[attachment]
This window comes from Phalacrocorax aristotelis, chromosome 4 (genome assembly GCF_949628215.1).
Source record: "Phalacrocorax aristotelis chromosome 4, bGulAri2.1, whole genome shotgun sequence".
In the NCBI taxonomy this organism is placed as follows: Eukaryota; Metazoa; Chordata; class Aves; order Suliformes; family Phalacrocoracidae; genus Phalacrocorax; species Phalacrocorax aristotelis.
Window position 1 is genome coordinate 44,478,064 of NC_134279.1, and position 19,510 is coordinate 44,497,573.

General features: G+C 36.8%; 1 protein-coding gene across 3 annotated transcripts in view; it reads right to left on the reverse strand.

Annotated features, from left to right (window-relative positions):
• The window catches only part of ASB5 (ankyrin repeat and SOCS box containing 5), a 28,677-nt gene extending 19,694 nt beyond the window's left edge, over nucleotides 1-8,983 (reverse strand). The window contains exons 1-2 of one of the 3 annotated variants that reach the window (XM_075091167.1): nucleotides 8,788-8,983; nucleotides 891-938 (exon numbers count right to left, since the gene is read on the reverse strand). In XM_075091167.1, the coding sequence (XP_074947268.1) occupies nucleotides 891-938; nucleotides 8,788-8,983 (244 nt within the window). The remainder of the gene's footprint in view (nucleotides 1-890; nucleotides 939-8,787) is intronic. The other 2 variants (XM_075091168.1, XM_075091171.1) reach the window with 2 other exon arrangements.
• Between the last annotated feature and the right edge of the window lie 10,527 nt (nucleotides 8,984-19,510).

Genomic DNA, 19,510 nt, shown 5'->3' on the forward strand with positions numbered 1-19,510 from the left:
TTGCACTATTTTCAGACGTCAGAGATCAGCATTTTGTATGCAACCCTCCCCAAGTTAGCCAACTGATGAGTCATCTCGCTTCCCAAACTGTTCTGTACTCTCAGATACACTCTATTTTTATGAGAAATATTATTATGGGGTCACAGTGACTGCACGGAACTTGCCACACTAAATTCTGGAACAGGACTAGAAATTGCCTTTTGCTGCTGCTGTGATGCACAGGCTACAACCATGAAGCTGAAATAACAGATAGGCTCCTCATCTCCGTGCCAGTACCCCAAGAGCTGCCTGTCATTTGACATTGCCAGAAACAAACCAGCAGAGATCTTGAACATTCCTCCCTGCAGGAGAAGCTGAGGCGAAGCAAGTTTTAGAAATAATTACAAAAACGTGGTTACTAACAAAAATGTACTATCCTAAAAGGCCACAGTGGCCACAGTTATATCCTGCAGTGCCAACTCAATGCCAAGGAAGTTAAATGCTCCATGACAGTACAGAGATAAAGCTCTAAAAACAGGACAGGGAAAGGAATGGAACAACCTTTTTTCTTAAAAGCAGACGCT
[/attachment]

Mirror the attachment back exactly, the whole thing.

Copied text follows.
This window comes from Phalacrocorax aristotelis, chromosome 4 (genome assembly GCF_949628215.1).
Source record: "Phalacrocorax aristotelis chromosome 4, bGulAri2.1, whole genome shotgun sequence".
In the NCBI taxonomy this organism is placed as follows: Eukaryota; Metazoa; Chordata; class Aves; order Suliformes; family Phalacrocoracidae; genus Phalacrocorax; species Phalacrocorax aristotelis.
Window position 1 is genome coordinate 44,478,064 of NC_134279.1, and position 19,510 is coordinate 44,497,573.

General features: G+C 36.8%; 1 protein-coding gene across 3 annotated transcripts in view; it reads right to left on the reverse strand.

Annotated features, from left to right (window-relative positions):
• The window catches only part of ASB5 (ankyrin repeat and SOCS box containing 5), a 28,677-nt gene extending 19,694 nt beyond the window's left edge, over nucleotides 1-8,983 (reverse strand). The window contains exons 1-2 of one of the 3 annotated variants that reach the window (XM_075091167.1): nucleotides 8,788-8,983; nucleotides 891-938 (exon numbers count right to left, since the gene is read on the reverse strand). In XM_075091167.1, the coding sequence (XP_074947268.1) occupies nucleotides 891-938; nucleotides 8,788-8,983 (244 nt within the window). The remainder of the gene's footprint in view (nucleotides 1-890; nucleotides 939-8,787) is intronic. The other 2 variants (XM_075091168.1, XM_075091171.1) reach the window with 2 other exon arrangements.
• Between the last annotated feature and the right edge of the window lie 10,527 nt (nucleotides 8,984-19,510).

Genomic DNA, 19,510 nt, shown 5'->3' on the forward strand with positions numbered 1-19,510 from the left:
TTGCACTATTTTCAGACGTCAGAGATCAGCATTTTGTATGCAACCCTCCCCAAGTTAGCCAACTGATGAGTCATCTCGCTTCCCAAACTGTTCTGTACTCTCAGATACACTCTATTTTTATGAGAAATATTATTATGGGGTCACAGTGACTGCACGGAACTTGCCACACTAAATTCTGGAACAGGACTAGAAATTGCCTTTTGCTGCTGCTGTGATGCACAGGCTACAACCATGAAGCTGAAATAACAGATAGGCTCCTCATCTCCGTGCCAGTACCCCAAGAGCTGCCTGTCATTTGACATTGCCAGAAACAAACCAGCAGAGATCTTGAACATTCCTCCCTGCAGGAGAAGCTGAGGCGAAGCAAGTTTTAGAAATAATTACAAAAACGTGGTTACTAACAAAAATGTACTATCCTAAAAGGCCACAGTGGCCACAGTTATATCCTGCAGTGCCAACTCAATGCCAAGGAAGTTAAATGCTCCATGACAGTACAGAGATAAAGCTCTAAAAACAGGACAGGGAAAGGAATGGAACAACCTTTTTTCTTAAAAGCAGACGCT